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Original Article
doi: 10.4103/ijdvl.IJDVL_442_16
PMID: 28799531

Unusually high incidence of multifocal epithelial hyperplasia in children of the Nahuatl population of Mexico

Constantino Ledesma-Montes1 , Amilcar Mendez-Mendoza2
1 Clinical Oral Pathology Laboratory, Sub-División de Investigación, División de Estudios de Posgrado e Investigación, Facultad de Odontología, UNAM, Ciudad de México, Mexico
2 Division Académica de Ciencias de la Salud, Universidad Juárez Autónoma de Tabasco, Villahermosa, Tabasco, Mexico

Correspondence Address:
Constantino Ledesma-Montes
Ciprés #169-2 Col. Vergel-Coapa, Mexico, D.F. 14320
Published: 09-Aug-2017
How to cite this article:
Ledesma-Montes C, Mendez-Mendoza A. Unusually high incidence of multifocal epithelial hyperplasia in children of the Nahuatl population of Mexico. Indian J Dermatol Venereol Leprol 2017;83:663-666
Copyright: (C)2017 Indian Journal of Dermatology, Venereology, and Leprology


Background: Multifocal epithelial hyperplasia is an uncommon disease of the oral mucosa caused by the human papilloma virus.
Aim: To study the clinical and pathological findings of multifocal epithelial hyperplasia detected during an oral examination of 343 Mexican Nahuatl children from a single primary school in El Paso de Cupilco, Mexico.
Methods: A thorough oral examination was performed in all children and clinical data (age, gender, location and number of lesions) were documented and analyzed.
Results: Multifocal epithelial hyperplasia was diagnosed in 110 of the 343 children (32.3%). The ages of the children varied from 5 to 15 years, and of these, 56.3% were girls. The lesions were asymptomatic, 0.2 to 3.0 cm in diameter, soft, round to oval, smooth surfaced, sessile papulonodules, similar in colour to that of the surrounding mucosa. The lesions were commonly seen on the buccal mucosa and tongue, and most affected children (85%) had less than 5 lesions. Children in the 7 to 10 years age group were most often affected.
Limitations: Human papillomavirus typing was not done owing to a lack of facilities.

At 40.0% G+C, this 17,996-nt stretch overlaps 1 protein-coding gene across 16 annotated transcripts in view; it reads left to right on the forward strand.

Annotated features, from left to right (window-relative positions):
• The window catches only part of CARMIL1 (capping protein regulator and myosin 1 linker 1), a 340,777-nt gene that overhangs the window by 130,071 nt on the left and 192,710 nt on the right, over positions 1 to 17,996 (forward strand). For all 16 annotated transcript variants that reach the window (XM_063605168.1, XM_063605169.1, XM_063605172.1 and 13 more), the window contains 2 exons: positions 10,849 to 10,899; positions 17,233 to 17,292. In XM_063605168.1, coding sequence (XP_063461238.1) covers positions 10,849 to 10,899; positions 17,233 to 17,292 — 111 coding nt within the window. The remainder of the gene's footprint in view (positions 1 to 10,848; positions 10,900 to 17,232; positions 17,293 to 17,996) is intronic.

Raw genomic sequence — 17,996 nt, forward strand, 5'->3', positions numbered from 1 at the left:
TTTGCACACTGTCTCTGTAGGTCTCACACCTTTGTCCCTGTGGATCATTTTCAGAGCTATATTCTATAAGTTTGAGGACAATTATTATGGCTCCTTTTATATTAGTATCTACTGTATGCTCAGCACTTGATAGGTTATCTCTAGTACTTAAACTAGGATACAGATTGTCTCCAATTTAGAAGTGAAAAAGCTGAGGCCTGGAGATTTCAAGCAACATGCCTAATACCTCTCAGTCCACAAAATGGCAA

Conclusions: There is a high incidence of multifocal epithelial hyperplasia in Nahuatl children with a predilection for females.
Keywords: Human papillomavirus, multifocal epithelial hyperplasia, oral mucosa


Multifocal epithelial hyperplasia is a benign condition affecting the oral mucosa and is associated with the human papillomavirus types 13 and 32. The lesions are asymptomatic, often numerous, soft, elevated, well-defined nodules, similar in colour to that of the surrounding mucosa. The disease has also been referred to as focal epithelial hyperplasia, Heck disease and multifocal papilloma by other authors. We have earlier suggested that the term multifocal epithelial hyperplasia is more appropriate in that it describes the clinicopathological and microscopic features of the lesions.[8]

Multifocal epithelial hyperplasia is more frequent in certain ethnic groups such as the Eskimos, and Central and South Americans. The incidence varies widely from 0.06% to 33.7% depending upon the population surveyed.[4],[5],[6],[7],[8],[9],[10],[11] It is commonly seen in children, has a predilection for females and occurs more frequently in the lower socio-economic groups. Close relatives are often affected and hence it was earlier considered to be hereditary,[5],[6],[7],[8],[9],[10],[11],[12],[13] but familial transmission through spoons, forks or knives is now considered as more likely.[9] González-Losa et al. showed that human papillomavirus 13 could be detected in saliva of 73% of their studied population.[21]